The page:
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Reaching Consensus About Behavioral Expectations in Schools (page 2)

By — Stop Bullying Now!
Updated on Jan 8, 2009

Meeting two

Review the Green/Yellow/Red concept. Post (on easel paper) a list of peer aggressive behaviors. Below is one such list that you might use as a starting point:

  • Punching, kicking, and pushing down
  • Running into others roughly
  • Slapping, grabbing, and pushing
  • Shoving and shouldering
  • Touching or grabbing private parts of others’ bodies
  • Starting or spreading rumors (truthful or false- statements that are likely to embarrass)
  • Low-level name-calling (“You’re mean”; “You’re no good at kickball” “Doofus”)
  • Name-calling related to academic ability, body shape, or appearance
  • Name-calling related to family income or family characteristics
  • Name-calling related to gender, sexual orientation, race, or ethnic background
  • Other sexual comments
  • Saying: “I’m a faster runner than you are.”
  • Use of words relating to sexual orientation or race or gender as general derogatory comments not aimed at person (“That test was so gay” “ The Red Sox played like girls this season” etc…)
  • Threatening comments or gestures
  • Cutting in line
  • Taking possessions
  • Saying: “I don’t want to play with you today”
  • Exclusion: Telling other people not to play with someone
  • Mimicking, making faces, following without threats

NOTE: The fact that a behavior is on this list does not mean that that behavior is against the school rules. Some of these behaviors will be included on the school’s GREEN list, which means that staff are likely to ignore that behavior instead of stopping it.

Read staff the list. What aggressive behaviors need to be added? Do not let this question turn into a discussion of how any of these behaviors will be dealt with. The only goal of this brainstorming is to add aggressive behaviors commonly seen at your school to the list. In adding behaviors, edit staff suggestions so everything on the list is described specifically (e.g. “Tripping” rather than “unsafe physical actions”), so no behaviors listed include a description of the person’s intention (e.g., “starting or spreading rumors” instead of “maliciously starting rumors”), and so no behaviors listed are defined by the target’s reaction (e.g. “name calling about health conditions” instead of “unwanted name calling”). Using poorly defined behaviors on the list will lead to confusion. Defining unwanted behaviors in terms of intention or effect will lead to inconsistency, since some students will not tell us the truth about intention or impact. When the list is complete, give staff members either stickers or markers of all three colors (red, yellow, and green). WITHOUT DISCUSSION of which category each behavior falls into, ask staff to place one sticker or marker dot of any one of the three colors next to each behavior. Alternatively, the lists might be posted in the staff room for a week so staff can place the stickers. At the end of either process, the chart will now look something like this:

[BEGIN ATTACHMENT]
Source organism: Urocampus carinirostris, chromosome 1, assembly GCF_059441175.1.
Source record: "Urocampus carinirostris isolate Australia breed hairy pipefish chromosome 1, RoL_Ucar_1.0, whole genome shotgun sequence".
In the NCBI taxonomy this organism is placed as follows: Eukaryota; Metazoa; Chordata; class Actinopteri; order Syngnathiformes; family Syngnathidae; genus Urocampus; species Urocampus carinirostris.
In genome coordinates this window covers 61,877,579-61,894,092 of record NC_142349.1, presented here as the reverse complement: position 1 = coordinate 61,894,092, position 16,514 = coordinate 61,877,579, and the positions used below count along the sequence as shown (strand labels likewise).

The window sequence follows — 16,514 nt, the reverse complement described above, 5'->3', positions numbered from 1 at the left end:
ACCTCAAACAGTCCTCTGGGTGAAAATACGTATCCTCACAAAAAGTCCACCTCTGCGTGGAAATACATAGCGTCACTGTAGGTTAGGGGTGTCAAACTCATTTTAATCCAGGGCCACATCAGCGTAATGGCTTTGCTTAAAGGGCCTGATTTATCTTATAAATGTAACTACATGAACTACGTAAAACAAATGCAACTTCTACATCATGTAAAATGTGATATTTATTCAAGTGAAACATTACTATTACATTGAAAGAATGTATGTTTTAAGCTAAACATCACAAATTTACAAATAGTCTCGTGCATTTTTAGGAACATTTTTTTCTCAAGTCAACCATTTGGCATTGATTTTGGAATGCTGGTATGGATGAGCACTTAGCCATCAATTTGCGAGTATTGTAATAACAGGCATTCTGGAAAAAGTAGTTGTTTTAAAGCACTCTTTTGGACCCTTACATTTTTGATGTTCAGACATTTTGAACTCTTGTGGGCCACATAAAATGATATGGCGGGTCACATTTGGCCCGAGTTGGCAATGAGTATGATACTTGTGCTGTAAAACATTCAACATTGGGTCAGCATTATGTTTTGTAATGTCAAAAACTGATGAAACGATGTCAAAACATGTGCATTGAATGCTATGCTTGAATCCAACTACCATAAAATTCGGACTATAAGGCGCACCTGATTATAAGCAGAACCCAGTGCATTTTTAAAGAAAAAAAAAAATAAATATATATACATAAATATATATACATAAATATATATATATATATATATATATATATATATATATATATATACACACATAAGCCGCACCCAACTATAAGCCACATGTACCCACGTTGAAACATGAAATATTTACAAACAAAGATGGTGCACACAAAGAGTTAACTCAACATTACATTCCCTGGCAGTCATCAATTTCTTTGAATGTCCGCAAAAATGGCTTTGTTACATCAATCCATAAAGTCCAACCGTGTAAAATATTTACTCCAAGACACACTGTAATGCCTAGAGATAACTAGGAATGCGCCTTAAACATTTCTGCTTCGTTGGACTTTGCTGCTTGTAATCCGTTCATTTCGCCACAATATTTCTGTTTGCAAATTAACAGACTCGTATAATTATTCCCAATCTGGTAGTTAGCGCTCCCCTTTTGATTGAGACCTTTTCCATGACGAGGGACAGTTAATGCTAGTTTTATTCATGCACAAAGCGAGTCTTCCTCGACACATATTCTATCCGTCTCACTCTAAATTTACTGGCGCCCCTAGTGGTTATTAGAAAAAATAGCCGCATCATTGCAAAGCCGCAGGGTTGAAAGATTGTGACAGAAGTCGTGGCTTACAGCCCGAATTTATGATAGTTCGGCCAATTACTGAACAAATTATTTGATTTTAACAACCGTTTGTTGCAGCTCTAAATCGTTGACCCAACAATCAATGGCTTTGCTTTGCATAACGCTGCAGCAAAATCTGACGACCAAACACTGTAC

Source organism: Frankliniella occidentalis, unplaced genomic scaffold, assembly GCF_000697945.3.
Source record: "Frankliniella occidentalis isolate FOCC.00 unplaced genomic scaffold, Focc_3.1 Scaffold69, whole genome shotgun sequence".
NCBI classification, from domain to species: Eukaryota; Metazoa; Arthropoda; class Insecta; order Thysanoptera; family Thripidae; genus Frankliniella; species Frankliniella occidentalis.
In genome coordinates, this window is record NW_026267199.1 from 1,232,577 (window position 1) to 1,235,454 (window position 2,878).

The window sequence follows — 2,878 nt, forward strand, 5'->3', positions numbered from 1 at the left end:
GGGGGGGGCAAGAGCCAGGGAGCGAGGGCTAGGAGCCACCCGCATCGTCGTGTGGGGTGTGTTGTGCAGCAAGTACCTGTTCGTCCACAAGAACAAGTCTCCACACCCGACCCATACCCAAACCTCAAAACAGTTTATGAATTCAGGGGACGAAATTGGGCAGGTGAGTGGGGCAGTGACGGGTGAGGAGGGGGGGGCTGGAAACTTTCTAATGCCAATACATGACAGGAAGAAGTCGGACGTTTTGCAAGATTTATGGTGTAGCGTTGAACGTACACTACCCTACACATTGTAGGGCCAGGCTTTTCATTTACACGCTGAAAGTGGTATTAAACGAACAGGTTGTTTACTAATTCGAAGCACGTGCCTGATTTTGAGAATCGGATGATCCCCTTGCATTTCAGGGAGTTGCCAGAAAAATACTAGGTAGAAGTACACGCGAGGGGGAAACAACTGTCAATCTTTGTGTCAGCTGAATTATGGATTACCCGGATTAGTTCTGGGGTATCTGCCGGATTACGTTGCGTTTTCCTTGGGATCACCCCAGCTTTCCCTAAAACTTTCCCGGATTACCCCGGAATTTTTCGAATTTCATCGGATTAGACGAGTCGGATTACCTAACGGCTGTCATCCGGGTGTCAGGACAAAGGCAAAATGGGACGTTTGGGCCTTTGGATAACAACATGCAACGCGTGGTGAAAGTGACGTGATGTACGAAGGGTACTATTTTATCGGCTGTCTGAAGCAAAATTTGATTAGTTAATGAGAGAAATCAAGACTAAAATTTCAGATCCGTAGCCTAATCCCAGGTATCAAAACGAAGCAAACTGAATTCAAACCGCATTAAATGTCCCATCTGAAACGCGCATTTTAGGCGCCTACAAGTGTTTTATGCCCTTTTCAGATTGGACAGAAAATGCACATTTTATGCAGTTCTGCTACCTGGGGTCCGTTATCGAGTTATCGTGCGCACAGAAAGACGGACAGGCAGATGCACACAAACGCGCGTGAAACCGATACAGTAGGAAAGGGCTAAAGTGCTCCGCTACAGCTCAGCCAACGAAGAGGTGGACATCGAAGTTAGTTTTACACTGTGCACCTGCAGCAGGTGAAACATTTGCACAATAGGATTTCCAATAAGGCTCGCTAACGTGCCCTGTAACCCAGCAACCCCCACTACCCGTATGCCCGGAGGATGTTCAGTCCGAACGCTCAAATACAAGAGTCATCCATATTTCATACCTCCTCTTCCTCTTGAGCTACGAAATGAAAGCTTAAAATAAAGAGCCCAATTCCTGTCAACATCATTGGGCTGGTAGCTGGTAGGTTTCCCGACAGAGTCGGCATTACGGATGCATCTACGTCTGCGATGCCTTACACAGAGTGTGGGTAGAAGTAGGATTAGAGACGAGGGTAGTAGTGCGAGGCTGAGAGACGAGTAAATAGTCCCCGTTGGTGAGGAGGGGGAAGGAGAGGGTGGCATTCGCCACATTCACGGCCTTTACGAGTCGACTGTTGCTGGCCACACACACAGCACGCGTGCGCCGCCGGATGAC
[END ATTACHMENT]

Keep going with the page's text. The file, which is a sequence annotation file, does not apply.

[SEE PICTURE Fig 9]

(Note: this picture is in color. If you are seeing it in black and white, it shows almost all the staff placing red stickers near the first behavior, almost all staff placing yellow stickers near the second behavior, and an even mix of green and yellow stickers near the third behavior.)

In this example, the staff is close enough to consensus about the first two items. As with the third item on this list, there will be divided opinions about some items. In this case, the behavior is not well defined. The other likely possibility is that teachers at a higher grade level are rating the behaviors differently than teachers at a lower grade level.

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